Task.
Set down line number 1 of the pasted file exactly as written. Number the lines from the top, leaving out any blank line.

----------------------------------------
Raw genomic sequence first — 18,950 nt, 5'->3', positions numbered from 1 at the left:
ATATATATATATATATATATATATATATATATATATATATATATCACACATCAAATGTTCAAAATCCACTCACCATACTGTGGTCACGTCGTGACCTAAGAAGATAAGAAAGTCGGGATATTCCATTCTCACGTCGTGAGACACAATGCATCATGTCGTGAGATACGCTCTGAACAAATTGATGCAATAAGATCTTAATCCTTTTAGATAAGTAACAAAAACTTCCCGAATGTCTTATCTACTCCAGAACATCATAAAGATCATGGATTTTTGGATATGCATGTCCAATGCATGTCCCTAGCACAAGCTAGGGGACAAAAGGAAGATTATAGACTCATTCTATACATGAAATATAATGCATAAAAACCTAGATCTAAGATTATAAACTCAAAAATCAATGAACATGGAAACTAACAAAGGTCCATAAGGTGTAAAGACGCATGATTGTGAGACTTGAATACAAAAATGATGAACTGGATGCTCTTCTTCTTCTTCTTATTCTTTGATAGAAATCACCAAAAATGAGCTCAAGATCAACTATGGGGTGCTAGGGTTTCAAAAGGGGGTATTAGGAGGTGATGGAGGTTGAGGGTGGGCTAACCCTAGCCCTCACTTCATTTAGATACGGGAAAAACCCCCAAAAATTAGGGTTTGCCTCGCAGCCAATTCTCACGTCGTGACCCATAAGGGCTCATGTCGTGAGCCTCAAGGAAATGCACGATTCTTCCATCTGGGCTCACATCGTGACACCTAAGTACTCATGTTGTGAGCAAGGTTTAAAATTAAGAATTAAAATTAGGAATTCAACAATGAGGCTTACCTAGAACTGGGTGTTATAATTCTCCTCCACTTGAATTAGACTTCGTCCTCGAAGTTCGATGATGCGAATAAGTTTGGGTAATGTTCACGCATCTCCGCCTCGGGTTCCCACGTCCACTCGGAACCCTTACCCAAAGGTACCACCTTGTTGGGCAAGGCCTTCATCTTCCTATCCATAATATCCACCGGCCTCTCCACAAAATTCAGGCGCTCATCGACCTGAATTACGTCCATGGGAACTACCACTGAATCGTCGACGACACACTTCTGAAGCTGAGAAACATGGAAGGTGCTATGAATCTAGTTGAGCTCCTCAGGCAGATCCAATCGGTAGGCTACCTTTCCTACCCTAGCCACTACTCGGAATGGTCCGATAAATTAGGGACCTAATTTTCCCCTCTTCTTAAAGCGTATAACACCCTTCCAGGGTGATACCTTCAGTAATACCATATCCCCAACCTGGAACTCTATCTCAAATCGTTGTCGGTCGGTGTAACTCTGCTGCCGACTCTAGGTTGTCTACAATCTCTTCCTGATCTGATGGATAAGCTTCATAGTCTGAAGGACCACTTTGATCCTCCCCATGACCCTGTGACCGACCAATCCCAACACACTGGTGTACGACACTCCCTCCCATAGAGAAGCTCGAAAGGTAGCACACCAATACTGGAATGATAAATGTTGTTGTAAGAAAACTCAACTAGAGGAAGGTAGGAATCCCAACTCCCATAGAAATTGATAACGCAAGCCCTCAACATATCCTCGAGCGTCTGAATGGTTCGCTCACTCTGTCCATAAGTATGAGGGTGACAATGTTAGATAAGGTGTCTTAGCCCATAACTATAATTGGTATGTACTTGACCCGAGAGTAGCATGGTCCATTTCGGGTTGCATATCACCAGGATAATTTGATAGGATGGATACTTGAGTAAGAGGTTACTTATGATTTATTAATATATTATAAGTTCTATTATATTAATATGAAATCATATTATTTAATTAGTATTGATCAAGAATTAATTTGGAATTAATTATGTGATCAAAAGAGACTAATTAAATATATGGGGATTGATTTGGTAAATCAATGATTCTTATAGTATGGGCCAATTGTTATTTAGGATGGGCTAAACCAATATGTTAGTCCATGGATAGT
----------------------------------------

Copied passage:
Raw genomic sequence first — 18,950 nt, 5'->3', positions numbered from 1 at the left: